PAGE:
It is a really good question. I remember one of the first lessons about PMP where the teacher told that if you're a Project Manager you can manage every projects without having the technical knowledge.
However, in some of companies where I worked the persons called PM often were only like Product Manager exactly as some of you described. They called them as PM without any concern about Planning/Budget/Risk, but they were involved only in requirements collection and document approval.
In my opinion, many organization doesn't completely know what PM's role means.
I believe that a project manager is preferably have some technical expertise extent because this will help him help the team with navigating through issues and different solutions . Also unfortunately I have found that some technical team members keep their work in a dark box where you really doesn't know if this tasks really takes such amount of time .
May 19, 2019 7:33 AM
Replying to Adrian Carlogea
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The technical PM does not necessarily have to perform any of the working activities on the project. He just needs to have the knowledge and the skills some of the team members have.

This is crucial otherwise the PM can't direct the team members, can't check and review the work being done and in the end he can't ensure the work is delivered on time.

When it comes to managing the team a non-technical PM is just a tracker and a messenger and not a real manager or leader for the team. This is not theory is something that I have noticed.
Review the work being done? I verify the work is done, I do not review it.

Reviews, inspections and walkthroughs should be done by and for the team members, not the project manager. It's not my job to review deliverables for completeness, accuracy, efficiency or adherence to standards. That would be performed by the quality control team.
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2 replies by Keith Novak and Thomas Walenta
Jun 12, 2019 2:36 PM
Thomas Walenta
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Exactly Stephane
Jun 12, 2019 3:54 PM
Keith Novak
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I agree on the project output deliverables but not the plan input deliverables.

Particularly on large projects, where there has been a lot of change activity, I audit the statement of work provided by the teams to ensure that they include everything, and they are appropriate based on the contracted SOW. This is to assure that they didn't miss any major items that may have come in as part of a change request, added any additional SOW for things that are outside of scope, and ensure they aren't padding their hours.

In one position I held, we referred to the process as "Bright Light" referring to the old movies where a police interrogator would point the desk lamp into the eyes of the person they were questioning.
Jun 12, 2019 2:30 PM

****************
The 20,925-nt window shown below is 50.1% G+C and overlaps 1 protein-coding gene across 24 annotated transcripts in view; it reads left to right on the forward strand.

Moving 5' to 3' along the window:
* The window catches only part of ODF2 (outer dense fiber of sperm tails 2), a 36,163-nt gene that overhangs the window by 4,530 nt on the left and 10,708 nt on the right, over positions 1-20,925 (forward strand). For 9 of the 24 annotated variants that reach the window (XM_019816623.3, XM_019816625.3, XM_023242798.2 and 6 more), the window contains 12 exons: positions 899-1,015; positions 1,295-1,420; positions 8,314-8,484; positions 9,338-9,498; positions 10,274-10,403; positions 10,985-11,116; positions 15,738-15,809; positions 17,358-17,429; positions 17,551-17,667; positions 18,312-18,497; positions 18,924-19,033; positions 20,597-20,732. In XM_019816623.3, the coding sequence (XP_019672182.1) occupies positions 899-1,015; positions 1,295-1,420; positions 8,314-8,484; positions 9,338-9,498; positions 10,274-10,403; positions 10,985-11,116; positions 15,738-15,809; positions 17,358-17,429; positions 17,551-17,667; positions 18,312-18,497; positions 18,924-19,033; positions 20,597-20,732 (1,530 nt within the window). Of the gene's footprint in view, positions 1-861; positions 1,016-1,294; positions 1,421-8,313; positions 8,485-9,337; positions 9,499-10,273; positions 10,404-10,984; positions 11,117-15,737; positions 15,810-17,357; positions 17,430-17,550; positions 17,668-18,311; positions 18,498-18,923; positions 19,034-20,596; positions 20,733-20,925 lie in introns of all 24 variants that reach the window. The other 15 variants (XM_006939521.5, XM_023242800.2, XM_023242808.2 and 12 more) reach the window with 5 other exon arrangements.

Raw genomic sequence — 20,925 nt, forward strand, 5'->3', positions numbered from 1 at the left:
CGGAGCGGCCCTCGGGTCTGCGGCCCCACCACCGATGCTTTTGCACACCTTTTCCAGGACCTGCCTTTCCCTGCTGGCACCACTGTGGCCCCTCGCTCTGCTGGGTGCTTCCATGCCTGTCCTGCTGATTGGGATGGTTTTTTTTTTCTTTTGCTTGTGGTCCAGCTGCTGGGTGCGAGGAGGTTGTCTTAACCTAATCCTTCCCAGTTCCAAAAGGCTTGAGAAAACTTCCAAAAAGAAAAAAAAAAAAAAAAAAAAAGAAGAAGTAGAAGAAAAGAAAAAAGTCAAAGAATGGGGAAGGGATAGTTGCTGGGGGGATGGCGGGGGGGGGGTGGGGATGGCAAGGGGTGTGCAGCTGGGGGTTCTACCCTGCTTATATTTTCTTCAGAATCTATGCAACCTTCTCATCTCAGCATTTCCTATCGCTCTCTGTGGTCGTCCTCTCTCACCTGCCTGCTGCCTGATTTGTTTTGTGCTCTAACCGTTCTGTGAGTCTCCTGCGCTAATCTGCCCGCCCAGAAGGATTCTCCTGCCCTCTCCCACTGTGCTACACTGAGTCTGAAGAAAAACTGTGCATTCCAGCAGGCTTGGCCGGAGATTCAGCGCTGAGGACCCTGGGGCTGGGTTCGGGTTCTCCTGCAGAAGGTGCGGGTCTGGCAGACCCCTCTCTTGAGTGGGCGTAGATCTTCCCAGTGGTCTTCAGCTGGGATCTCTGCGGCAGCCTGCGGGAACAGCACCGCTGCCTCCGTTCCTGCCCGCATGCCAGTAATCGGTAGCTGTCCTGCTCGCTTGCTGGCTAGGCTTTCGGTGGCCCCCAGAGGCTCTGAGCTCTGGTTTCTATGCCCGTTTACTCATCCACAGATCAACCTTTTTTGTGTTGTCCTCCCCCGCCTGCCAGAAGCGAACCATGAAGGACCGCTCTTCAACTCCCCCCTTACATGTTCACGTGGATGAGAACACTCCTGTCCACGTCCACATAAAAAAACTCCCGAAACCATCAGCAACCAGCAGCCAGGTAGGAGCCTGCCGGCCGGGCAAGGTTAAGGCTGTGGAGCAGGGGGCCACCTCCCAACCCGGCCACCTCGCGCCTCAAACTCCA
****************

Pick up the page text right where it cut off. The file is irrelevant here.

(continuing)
Replying to Stéphane Parent
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Review the work being done? I verify the work is done, I do not review it.

Reviews, inspections and walkthroughs should be done by and for the team members, not the project manager. It's not my job to review deliverables for completeness, accuracy, efficiency or adherence to standards. That would be performed by the quality control team.
Exactly Stephane
Jun 12, 2019 2:30 PM
Replying to Stéphane Parent
...
Review the work being done? I verify the work is done, I do not review it.

Reviews, inspections and walkthroughs should be done by and for the team members, not the project manager. It's not my job to review deliverables for completeness, accuracy, efficiency or adherence to standards. That would be performed by the quality control team.
I agree on the project output deliverables but not the plan input deliverables.

Particularly on large projects, where there has been a lot of change activity, I audit the statement of work provided by the teams to ensure that they include everything, and they are appropriate based on the contracted SOW. This is to assure that they didn't miss any major items that may have come in as part of a change request, added any additional SOW for things that are outside of scope, and ensure they aren't padding their hours.

In one position I held, we referred to the process as "Bright Light" referring to the old movies where a police interrogator would point the desk lamp into the eyes of the person they were questioning.
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1 reply by Stéphane Parent
Jun 12, 2019 4:51 PM
Stéphane Parent
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As do I, Keith. I was focusing my discussion on technical delivery. Obviously, project management artifacts, such as statements of works, should be reviewed, as well as verified.
Jun 12, 2019 3:54 PM
Replying to Keith Novak
...
I agree on the project output deliverables but not the plan input deliverables.

Particularly on large projects, where there has been a lot of change activity, I audit the statement of work provided by the teams to ensure that they include everything, and they are appropriate based on the contracted SOW. This is to assure that they didn't miss any major items that may have come in as part of a change request, added any additional SOW for things that are outside of scope, and ensure they aren't padding their hours.

In one position I held, we referred to the process as "Bright Light" referring to the old movies where a police interrogator would point the desk lamp into the eyes of the person they were questioning.
As do I, Keith. I was focusing my discussion on technical delivery. Obviously, project management artifacts, such as statements of works, should be reviewed, as well as verified.